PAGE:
Comparison and Contrast of the Egyptian and India’s Business Environments
Governments can create rules and regulations, which govern the way businesses, operate and compete against each other. The governments often make changes to the rules and regulations, forcing the businesses to alter the way they operate. Thus government through its economic policy and legal changes influence businesses operations within a country. Economic and policy frameworks vary from country to country.
The revolution that occurred in Egypt in 2011 placed the country in a social and political reconstruction. The revolution caused a lot of economic disruptions, with a majority of the population still having difficult time gaining access to economic opportunities. The unrest, followed by the revolution caused a lot of disruptions in the tourism, banking retail and trade sectors of the country’s economy.
Historically, the government of Egypt created interventions that limited the opportunities for entrepreneurs to start businesses in the country. The current business environment in Egypt is undergoing structural changes. According to (The World Bank, 2013), a survey that was conducted among the firms that operate in lower Egypt reveal that almost 30% of the firms point that the need to have permits and licenses, which are necessary for formal operations, is one of the major obstacles they face. Moreover, survey carried by the World Bank Investment Climate Survey in 2012, revealed that close to 46% of firms pointed that the process of obtaining licenses and permits in Egypt by firms were too complex. The individuals under survey pointed that the many requirements that were necessary for business operations would result in more taxation and government inspections.
In developed nations like U.K, U.S and Germany, the private sector plays huge role in the national economy. Many sectors of the economy of these governments have been given to the private sector. In U.S for example, many state agencies are being privatized, revealing general trust and believe in the huge role that the private sector plays towards the national economy. However, in Egypt, there is general mistrust by the government towards the private sector. The World Bank surveys of 2011 and 2012 revealed that among the lists that pose great constraints for doing business in Egypt are uncompetitive practices, informal payments and lack of regulatory uncertainty.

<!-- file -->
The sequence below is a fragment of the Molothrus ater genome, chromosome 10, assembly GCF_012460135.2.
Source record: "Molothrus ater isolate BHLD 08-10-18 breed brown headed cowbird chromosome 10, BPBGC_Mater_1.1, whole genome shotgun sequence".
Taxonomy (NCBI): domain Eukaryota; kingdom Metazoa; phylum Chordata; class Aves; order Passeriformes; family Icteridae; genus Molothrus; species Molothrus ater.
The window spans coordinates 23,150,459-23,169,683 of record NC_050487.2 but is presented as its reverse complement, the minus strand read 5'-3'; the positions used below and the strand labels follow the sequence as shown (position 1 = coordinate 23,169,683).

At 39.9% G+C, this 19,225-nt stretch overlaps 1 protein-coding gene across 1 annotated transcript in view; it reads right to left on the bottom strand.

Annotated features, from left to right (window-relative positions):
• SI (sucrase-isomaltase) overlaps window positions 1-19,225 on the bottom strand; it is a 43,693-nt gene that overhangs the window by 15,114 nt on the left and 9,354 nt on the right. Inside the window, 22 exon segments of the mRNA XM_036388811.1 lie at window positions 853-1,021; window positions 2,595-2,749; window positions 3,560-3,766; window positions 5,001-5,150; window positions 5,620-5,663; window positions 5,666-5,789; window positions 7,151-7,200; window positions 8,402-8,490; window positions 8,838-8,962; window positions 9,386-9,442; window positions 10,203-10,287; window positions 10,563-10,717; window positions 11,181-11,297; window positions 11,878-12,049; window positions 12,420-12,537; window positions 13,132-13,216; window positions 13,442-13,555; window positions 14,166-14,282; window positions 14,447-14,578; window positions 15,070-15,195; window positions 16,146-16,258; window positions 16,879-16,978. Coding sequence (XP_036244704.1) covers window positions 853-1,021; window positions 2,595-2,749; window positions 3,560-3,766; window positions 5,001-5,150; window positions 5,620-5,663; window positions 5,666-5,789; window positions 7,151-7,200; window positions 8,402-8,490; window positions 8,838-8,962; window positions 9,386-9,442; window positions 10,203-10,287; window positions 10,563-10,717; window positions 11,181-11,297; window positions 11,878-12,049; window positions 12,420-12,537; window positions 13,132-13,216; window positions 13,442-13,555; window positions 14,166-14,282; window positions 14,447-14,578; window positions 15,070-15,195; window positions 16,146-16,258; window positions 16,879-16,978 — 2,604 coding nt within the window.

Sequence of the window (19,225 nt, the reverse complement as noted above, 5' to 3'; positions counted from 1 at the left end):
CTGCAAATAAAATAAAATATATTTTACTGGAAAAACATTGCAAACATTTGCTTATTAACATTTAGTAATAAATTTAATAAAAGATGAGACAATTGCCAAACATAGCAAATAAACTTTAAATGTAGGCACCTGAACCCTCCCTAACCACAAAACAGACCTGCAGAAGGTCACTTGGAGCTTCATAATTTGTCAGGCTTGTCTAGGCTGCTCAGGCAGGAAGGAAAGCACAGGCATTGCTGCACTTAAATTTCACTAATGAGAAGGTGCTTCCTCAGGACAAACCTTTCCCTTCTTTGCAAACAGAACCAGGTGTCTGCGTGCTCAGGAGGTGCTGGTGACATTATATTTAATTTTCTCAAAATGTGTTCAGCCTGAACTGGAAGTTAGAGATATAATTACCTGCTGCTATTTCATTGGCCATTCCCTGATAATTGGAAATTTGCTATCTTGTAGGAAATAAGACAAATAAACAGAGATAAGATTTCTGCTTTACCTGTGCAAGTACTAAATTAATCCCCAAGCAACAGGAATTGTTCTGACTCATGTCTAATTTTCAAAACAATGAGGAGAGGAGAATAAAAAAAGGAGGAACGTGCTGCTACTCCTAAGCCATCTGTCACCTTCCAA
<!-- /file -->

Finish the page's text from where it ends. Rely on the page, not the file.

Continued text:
Moreover, the Egyptian government exercise stringent and complex regulations on the imports and export business within the country. Paper is biggest hurdle when doing business across the borders in Egypt. A firm or and individual is required to submit 8 & 10 documents for export and imports respectively. This offers a stark contrast for developed countries such as France, where only two documents are required for the whole processes of imports and export business.
According to (U.K Department for Internal Trade, 2015), there are a number of planned investment reforms in Egypt, which include the introduction of VAT, simplification of bankruptcy proceedings, amendments to capital market laws, land management framework and company law. The country’s VAT rate stands at 10%, corporate tax at 22.5% and the mineral exploration activities are taxed at 40.55%.
The Indian economy differs with that of Egypt in terms of the overall GDP and the nature of government regulations of business through its economic policies. According to (Schuman, 2014), the government in India exercises the control of business through economic planning, industrial policy, industrial licensing, labor laws and regulation of foreign trade. Moreover, the political stability in India offer a conducive business environment for the local and foreign investors, unlike Egypt, where the Asian uprising has seen the country plunge in reconstruction owing to the economic impacts of the political unrest witnessed in the country.
Economic planning in India was started by the government in 1951 and its major aim is to offer regulation of the private sector participation in business activities and improve the activities of the government towards the underdeveloped areas of the country (Schuman, 2014). The government planning has been able to achieve social justice. However, in Egypt, the lack of trust between the government and the private sector has seen unequal distribution of wealth, where majority of people still struggle for business opportunities. Although India is not a developed nation, the regulatory framework of the private sector has not worked to stifle their participation in the country’s economy, like in Egypt.
The regulations in the imports and exports sector in Egypt differ from that in India in two perspectives. Although the Indian government exercises regulation of its import and export activities, the Imports and Exports Act of 1947 has been amended from time to time to empower the government and control the exports and imports in the interest of the public. However, the stringent paperwork in the Egyptian export and import business not only discourages participation in the import and export trade, but is against the public interest of easy and fast access to the import and export business.
Although India has often been criticized for having complex regulatory framework, however, according to (Amritt Inc, 2016), the regulatory framework in the country is much simpler than that in the United States. Moreover, the ease of doing business in India ranks higher than that in Egypt according to the World Bank report. Unlike Egypt where regulations differ from city to city and determined by the governors, in India, the regulatory framework is consistent across the country.
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